Casino Dealer

Casino Dealer

Roulette Wiz

14 Years Experience

Las Vegas, NV

Male, 37

I am a Blackjack and Roulette dealer in Las Vegas at a major Las Vegas Strip property. I have knowledge of all the table games. I have seen and done it all in over 8 years as a table games dealer here in Sin City. I love my job and industry. I wouldn't trade it for the world! Ask me anything and everything. My life is like a real-life Hangover experience. Well, okay it's not but it sounded good didn't it?

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56 Questions


Last Answer on March 09, 2016

Best Rated

How do you prove that someone is card-counting?

Asked by Abbas almost 6 years ago

My burden doesn't lie on proof. If I am suspicious of someone, I am required to notify my floor supervisor. Telltale signs of a card counter include: Playing at "3rd base" which is the last spot on the table, so they can see every card that comes out. Huge variations in bets when the "shoe" gets to the end and the cards might be in their favor. A guy who bets $25-50 a hand and jumps to $1000 is a pretty big red flag. Lastly, working with a friend or buddy and using numerical codes or symbols to get an accurate card count. Anything out of the norm is always suspicious to me. Like I said, I work at a major Strip property, usually this stuff goes on downtown in smaller casinos.

Are you allowed to gamble in your own casino?

Asked by angel1 almost 6 years ago

I cannot play slots or table games at my casino. However, I can place a sports bet out of uniform and off the clock. I do that regularly.

If someone's losing his shirt at your blackjack table, do you still expect him to tip you?

Asked by Brixy_66 almost 6 years ago

Absolutely not. My philosophy on tipping has always been the same. A tip is gratitude from someone to myself. I don't expect it, it's not required. Anything someone tosses me is a bonus. They don't have to tip me anything at all. You can't be let down if you don't expect anything. So, when something floats my way, I'm happy. Even if it's just a couple bucks on a 2k win. It's 2 bucks more than I had before. Nothing can be expected in the casino tipping world. When I get something, I'm happy. Some of my coworkers express frustration over cheap people. You have no control over their behavior. So, whatever kind of tip I get, I'm happy for!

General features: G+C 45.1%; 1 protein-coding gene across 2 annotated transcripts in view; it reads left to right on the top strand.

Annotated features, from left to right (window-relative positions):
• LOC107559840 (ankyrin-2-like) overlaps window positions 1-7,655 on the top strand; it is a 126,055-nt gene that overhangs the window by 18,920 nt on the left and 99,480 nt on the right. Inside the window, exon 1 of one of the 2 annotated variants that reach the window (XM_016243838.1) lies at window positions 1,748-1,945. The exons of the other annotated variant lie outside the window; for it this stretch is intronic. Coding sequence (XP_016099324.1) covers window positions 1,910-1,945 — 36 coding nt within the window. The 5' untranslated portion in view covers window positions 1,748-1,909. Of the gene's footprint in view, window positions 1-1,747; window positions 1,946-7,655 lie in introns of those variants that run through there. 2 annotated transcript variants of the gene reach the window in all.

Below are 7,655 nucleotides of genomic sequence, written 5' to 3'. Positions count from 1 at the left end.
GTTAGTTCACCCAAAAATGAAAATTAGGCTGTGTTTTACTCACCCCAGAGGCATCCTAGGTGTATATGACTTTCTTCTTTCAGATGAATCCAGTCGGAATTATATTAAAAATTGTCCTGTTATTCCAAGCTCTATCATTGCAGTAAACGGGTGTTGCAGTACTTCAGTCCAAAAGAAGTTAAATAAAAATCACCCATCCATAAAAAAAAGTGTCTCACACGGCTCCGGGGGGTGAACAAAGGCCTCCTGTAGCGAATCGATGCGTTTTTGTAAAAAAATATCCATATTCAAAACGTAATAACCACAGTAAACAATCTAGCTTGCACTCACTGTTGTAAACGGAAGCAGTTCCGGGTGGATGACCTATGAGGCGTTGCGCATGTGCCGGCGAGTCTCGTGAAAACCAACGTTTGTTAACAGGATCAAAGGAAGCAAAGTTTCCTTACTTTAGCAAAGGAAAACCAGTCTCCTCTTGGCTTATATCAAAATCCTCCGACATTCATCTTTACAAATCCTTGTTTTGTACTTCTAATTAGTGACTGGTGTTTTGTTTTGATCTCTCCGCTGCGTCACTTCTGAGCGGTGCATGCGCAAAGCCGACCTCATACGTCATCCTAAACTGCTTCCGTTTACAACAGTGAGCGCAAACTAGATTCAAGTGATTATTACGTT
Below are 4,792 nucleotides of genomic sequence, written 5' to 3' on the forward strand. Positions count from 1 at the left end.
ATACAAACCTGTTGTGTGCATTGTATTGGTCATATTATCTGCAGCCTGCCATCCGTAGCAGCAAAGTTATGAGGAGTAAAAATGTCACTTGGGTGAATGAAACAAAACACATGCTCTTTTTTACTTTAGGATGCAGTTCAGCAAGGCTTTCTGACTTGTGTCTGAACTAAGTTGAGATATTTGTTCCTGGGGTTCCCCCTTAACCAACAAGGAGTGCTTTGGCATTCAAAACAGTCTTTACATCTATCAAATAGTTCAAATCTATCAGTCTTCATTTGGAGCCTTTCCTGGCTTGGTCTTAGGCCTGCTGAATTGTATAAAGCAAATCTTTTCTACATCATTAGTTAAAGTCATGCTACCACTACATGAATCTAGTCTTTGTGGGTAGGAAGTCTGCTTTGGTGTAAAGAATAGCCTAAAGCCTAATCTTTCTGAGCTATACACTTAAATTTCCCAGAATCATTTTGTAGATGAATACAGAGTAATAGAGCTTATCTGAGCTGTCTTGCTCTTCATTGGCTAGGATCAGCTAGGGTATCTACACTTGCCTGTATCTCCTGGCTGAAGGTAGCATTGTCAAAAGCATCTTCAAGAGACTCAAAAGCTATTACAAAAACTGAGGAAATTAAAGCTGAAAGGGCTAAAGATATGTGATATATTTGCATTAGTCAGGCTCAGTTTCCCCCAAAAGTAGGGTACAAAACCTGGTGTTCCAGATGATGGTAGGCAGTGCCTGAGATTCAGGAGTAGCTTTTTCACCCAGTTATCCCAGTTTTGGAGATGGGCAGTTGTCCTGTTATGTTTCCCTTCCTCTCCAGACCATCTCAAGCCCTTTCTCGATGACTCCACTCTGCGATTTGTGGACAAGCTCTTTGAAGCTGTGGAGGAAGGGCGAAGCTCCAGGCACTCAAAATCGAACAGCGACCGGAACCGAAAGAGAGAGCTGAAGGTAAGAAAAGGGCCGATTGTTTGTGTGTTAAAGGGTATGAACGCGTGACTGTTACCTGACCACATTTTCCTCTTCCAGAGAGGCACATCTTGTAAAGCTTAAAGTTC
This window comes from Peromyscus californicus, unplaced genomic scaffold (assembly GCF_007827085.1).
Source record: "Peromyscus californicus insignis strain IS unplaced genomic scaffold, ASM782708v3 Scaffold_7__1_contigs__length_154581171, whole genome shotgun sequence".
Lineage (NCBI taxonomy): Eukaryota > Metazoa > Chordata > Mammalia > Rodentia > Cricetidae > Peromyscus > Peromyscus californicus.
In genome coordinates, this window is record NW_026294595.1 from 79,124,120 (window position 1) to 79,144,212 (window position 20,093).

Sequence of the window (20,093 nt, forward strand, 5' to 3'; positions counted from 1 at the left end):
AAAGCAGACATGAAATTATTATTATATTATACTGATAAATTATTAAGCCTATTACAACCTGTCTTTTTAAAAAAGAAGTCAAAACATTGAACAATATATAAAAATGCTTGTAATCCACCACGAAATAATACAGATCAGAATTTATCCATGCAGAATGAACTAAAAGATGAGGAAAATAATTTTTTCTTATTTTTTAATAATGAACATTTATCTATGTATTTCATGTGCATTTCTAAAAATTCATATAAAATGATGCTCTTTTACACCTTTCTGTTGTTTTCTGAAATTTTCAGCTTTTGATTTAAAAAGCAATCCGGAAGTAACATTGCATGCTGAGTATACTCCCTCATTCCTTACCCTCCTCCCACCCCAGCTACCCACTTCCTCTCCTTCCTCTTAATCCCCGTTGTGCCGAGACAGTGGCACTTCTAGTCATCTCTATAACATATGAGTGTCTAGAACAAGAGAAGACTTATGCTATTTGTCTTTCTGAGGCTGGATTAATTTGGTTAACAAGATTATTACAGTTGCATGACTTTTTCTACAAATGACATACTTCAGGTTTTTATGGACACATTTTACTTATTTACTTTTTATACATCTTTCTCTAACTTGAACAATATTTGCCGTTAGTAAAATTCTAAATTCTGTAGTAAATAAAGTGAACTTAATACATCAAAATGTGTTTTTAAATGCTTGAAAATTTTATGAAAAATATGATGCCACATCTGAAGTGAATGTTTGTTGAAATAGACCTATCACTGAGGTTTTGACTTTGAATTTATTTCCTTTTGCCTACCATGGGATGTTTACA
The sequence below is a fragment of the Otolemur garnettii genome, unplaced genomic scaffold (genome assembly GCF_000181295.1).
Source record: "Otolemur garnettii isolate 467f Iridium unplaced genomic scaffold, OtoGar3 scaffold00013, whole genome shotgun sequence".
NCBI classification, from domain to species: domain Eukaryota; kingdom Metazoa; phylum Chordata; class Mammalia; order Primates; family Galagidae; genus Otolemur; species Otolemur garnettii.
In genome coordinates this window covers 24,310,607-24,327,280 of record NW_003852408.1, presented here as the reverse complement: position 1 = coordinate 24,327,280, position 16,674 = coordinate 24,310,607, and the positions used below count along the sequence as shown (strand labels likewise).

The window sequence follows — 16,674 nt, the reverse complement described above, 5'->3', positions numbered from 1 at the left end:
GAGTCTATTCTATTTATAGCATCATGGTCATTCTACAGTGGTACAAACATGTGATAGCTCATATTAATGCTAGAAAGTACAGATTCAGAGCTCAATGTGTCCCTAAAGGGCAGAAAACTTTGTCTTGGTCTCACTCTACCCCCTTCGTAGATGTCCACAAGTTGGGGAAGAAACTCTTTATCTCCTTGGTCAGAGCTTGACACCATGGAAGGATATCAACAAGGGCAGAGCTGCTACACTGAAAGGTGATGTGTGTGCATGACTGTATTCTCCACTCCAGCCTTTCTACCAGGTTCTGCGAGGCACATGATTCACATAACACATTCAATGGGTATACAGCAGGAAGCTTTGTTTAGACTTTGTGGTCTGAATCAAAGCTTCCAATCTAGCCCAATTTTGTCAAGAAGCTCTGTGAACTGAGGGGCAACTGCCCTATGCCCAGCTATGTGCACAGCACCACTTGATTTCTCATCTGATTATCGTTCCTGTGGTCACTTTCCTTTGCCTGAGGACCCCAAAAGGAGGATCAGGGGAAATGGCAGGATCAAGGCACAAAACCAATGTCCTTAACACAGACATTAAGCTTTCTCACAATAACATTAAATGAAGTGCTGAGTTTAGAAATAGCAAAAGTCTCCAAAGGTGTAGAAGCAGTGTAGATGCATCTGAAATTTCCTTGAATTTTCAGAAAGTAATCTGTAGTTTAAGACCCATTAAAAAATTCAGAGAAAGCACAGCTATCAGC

Do you find a Vegas casino to be a depressing place to work?

Asked by siram almost 6 years ago

Not at all. I love my job, I love the glitz and glamour. I work at a high-end casino with many high-limit players and lots of action. We have a nightclub and plenty of eye candy. The customers are generally positive and nice. I live in Henderson, which is a very nice suburb. Life is what you make of it, it's 10% of what is dealt to you and 90% of how you react to it.

In college, a roulette dealer gave a guest lecture in my probability class and claimed that he could spin the ball such that it would land on particular segments of the wheel. Not individual numbers, but he SWORE he could hit quadrants and would do so for big-tipping players. Our prof called BS. What's your take?

Asked by s123 almost 6 years ago

Good question. I'm also calling BS. There are SO many factors that come into play when you spin a ball. The way you snap your finger, the exact and precise time you spin, and the speed of the wheel. The biggest factor is the pips, or the little bumps in the wheel that the ball usually hits as the ball slows down. With that factor, all proverbial bets are off. I get asked this question alot lol.

Who are the blackjack and roulette players that you can't stand?

Asked by Tr3 almost 6 years ago

I really don't like negativity. It ruins the mojo and vibe/pulse of the table. I also don't like the phrase "Let Me Win." It's like, "okay buddy, I'll go ahead and let you win, because I obviously have control over what goes on here. It's YOUR lucky day! I'm going to LET you win!" Also, I get perturbed when people don't bet the minimum number of chips on roulette. If it's a $15 table, bet 15 chips. Also, there are outside and inside bets. Inside bets are the numbers. Outside are the columns, even/odd, red/black. You cannot combine inside and outside bets. Yet, players think they can argue their point. I know my job. VERY well. There's no need for interpretation.

I've recently noticed that BJ dealers have gotten really aggressive in forcing you to color up when you get up to leave - I even had one pit boss tell me it was a casino rule when I refused, which I'm pretty sure is not true. Is this a new phenomenon, and what's the reason for it? (My friend says it's so they can report your exact wins and losses to the IRS.)

Asked by hassan15 almost 6 years ago

As far as I know, it's definitely not a casino rule. In fact, we are encouraged to have our customers (players) NOT color up. The theory behind that being, if they walk away from my table with a bunch of $5 chips as opposed to a black ($100) chip, they will be more likely to stop at another table and play out the remaining lower denomination chips. What you are describing is a new phenomenon, and honestly I have yet to witness management ask me to aggressively color up. The IRS would have no knowledge of your wins/losses, unless they wanted to tap into your rewards card activity, which I believe they wouldn't have access to.